This balsamic reduction glaze could very well become your new favorite condiment.
While I titled this recipe as Balsamic Reduction Glaze, I could have just as well called it Balsamic Sauce, Balsamic Reduction, or Balsamic Syrup. I just pulled Balsamic Reduction Glaze out of a hat. In reality, it’s basically just balsamic vinegar that has been reduced by half with a few added ingredients. Whatever you decide to call it, you will call it delicious…and addictive!
As you know, balsamic vinegar is a high end vinegar that originated in Italy. Some of the best balsamic vinegars are made under strict guidelines using quality ingredients and are aged from twelve and some as much as 25 years or more. As you might imagine, such quality balsamic vinegars are beyond the financial budgets of most, with some fetching as much as $800 USD or more.
Fortunately, there are plenty of more affordable options for balsamic vinegars, but just like anything, you only get what you pay for. A key advantage of this balsamic reduction glaze is it amps up the flavor of a lesser quality vinegar.
What are some uses for a balsamic reduction glaze?
- Salad Dressing If you’re a fan of vinegar and oil salad dressing, you’ll love this. I can almost bet you’ll never go back to your old vinegar.
- Veggies Put some pizazz into a serving of veggies by drizzling the balsamic reduction glaze over them. It goes exceptionally well with grilled vegetables.
- Dip Use it as a dip, especially with crusty bread.
- Fruit The tangy flavor of the vinegar is a perfect match for the sweetness of fruits.
- Meat This is our favorite! It’s the perfect glaze for grilled chicken. Applied a couple of times just prior to removing from the grill takes chicken to a whole new level. Also great on fish, seafood, pork and lamb.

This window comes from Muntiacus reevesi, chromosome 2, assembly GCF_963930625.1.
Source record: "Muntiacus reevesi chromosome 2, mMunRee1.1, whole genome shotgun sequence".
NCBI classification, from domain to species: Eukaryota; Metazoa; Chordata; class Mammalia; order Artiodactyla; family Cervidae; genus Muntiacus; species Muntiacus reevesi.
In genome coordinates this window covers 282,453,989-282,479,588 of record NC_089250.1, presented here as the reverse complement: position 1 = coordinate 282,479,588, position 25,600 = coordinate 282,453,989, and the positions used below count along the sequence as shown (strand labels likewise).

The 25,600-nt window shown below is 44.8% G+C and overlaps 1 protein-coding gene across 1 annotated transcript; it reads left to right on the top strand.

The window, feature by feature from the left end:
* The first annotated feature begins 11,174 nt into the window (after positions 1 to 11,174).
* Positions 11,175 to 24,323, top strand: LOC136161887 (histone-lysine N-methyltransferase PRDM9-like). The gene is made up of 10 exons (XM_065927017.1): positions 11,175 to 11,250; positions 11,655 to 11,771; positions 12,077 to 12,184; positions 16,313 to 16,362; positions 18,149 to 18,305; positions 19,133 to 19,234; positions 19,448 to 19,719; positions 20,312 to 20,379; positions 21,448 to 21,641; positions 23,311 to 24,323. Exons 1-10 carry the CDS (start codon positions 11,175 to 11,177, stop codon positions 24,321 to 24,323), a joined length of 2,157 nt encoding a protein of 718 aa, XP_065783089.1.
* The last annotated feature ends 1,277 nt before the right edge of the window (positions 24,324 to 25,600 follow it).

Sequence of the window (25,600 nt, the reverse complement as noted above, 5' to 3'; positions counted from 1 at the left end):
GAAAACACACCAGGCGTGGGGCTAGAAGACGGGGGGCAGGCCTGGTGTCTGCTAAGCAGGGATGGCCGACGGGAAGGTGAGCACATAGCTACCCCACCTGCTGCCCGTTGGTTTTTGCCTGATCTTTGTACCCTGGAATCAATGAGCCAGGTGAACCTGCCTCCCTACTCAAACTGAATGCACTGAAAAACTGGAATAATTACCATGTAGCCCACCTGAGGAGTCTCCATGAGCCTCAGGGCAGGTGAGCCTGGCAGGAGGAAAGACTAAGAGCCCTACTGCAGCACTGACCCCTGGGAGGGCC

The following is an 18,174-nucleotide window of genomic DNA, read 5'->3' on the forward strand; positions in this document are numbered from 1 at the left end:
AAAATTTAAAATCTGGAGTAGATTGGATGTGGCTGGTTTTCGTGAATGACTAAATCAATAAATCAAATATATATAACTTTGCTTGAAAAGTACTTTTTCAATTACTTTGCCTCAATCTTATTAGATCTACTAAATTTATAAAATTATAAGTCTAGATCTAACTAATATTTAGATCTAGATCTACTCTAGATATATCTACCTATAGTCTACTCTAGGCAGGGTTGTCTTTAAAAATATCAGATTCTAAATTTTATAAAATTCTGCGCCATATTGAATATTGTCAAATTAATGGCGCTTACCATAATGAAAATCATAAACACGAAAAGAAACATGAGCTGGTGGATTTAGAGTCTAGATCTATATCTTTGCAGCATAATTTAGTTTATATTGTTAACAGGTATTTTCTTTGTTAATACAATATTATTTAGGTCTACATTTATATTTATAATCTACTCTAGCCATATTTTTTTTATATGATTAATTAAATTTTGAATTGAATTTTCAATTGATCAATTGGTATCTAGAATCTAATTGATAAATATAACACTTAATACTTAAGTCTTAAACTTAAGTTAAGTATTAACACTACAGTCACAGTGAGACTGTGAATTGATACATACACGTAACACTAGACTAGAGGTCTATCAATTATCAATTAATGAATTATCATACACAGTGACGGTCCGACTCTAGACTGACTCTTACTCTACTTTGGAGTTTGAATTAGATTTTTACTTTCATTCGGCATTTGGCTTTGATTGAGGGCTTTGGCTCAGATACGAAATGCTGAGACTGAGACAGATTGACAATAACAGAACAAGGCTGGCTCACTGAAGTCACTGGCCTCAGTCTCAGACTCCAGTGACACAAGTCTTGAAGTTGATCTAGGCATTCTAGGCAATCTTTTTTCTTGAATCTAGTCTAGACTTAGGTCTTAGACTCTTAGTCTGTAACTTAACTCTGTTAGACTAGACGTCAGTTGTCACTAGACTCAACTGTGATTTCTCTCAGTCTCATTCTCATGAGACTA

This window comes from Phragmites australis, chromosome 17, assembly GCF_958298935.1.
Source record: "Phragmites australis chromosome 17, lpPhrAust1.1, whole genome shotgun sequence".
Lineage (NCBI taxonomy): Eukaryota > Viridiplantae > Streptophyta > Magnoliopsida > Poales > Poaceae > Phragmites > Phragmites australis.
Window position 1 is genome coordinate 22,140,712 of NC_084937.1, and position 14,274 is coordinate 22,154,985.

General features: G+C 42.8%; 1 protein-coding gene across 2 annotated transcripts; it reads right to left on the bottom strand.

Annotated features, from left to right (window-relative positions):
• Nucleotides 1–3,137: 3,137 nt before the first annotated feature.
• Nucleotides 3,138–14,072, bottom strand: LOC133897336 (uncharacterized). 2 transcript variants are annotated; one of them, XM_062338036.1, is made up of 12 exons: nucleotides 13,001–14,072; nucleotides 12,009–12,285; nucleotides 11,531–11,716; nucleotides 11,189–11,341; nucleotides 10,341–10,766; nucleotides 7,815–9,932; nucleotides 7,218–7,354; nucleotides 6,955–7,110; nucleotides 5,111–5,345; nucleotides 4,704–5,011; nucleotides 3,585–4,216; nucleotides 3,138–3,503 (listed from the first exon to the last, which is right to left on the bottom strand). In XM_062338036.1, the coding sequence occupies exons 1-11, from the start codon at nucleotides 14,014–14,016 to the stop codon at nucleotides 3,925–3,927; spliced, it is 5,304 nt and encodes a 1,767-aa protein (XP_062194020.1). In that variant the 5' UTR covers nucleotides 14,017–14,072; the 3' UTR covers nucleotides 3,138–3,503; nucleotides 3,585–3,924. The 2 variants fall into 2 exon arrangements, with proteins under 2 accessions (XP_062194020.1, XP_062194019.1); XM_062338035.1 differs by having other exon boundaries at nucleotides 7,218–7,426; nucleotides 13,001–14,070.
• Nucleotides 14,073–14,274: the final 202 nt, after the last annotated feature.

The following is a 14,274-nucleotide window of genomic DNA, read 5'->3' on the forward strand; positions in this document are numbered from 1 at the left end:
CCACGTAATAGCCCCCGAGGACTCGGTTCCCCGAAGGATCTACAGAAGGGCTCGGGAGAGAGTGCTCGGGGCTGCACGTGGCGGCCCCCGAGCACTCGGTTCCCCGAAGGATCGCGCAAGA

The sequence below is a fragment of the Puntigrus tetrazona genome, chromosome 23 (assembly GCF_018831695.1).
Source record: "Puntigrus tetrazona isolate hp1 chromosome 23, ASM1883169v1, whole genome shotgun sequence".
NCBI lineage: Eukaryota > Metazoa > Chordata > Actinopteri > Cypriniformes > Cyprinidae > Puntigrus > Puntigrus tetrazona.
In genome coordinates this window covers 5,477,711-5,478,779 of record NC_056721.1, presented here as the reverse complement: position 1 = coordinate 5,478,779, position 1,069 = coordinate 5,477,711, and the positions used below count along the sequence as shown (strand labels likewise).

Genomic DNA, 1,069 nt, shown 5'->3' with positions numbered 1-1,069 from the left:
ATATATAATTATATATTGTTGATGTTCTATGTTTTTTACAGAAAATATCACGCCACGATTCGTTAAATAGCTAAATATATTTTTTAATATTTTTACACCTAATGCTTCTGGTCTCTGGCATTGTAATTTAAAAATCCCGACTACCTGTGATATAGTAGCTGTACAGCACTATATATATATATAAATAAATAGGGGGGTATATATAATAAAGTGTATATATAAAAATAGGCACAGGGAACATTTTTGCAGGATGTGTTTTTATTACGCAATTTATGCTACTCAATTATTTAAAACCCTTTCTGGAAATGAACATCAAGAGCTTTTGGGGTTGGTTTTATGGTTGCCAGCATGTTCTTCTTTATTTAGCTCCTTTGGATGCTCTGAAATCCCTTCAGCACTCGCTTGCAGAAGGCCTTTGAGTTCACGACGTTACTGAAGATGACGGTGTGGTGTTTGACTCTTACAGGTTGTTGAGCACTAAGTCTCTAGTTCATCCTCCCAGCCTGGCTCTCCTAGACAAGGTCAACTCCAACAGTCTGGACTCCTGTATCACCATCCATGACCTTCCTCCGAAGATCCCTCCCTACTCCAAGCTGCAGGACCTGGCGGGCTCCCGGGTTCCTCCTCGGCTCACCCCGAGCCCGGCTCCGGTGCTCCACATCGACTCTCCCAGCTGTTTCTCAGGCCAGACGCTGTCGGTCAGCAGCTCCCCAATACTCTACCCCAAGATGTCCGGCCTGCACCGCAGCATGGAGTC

- Ideas? Only your imagination limits it’s use. I’ve even seen people spoon it on vanilla ice cream! You may even find yourself just drinking it.
Keep in mind, the longer it cooks, the thicker it becomes. Your preference for a meat glaze might be thicker than you might want for a salad dressing. At a minimum, it should be reduced by half. Reduce even more for a thicker consistency. I tend to make my batches thick by reducing it by 75%. It’s almost a molasses consistency. I find it easier to thin individual servings than to thicken it. Thin with water or a good white wine.
Additionally, add flavor with herbs, spices, honey or whatever. I have a spicy version I keep on hand where I added some hot sauce. Experiment.
- 2 cups balsamic vinegar
- 2 tablespoons dark brown sugar
- 2 tablespoons honey
- Combine all ingredients in a small saucepan
- Over a medium heat, bring to a slow boil
- Reduce heat to maintain a steady simmer
- Continue to cook for about a half an hour.
- Check for desired consistency and taste for flavor. Adjust the flavor if necessary and continue cooking until desired consistency is achieved while carefully watching. Occasionally stir. If you're new to balsamic reduction, reduce by half for starters.
- Allow to cool and place in an airtight container. Store in a cool, dry location or in the refrigerator.
Don't forget herbs and spices. Experiment with garlic, rosemary, sage or oregano, etc.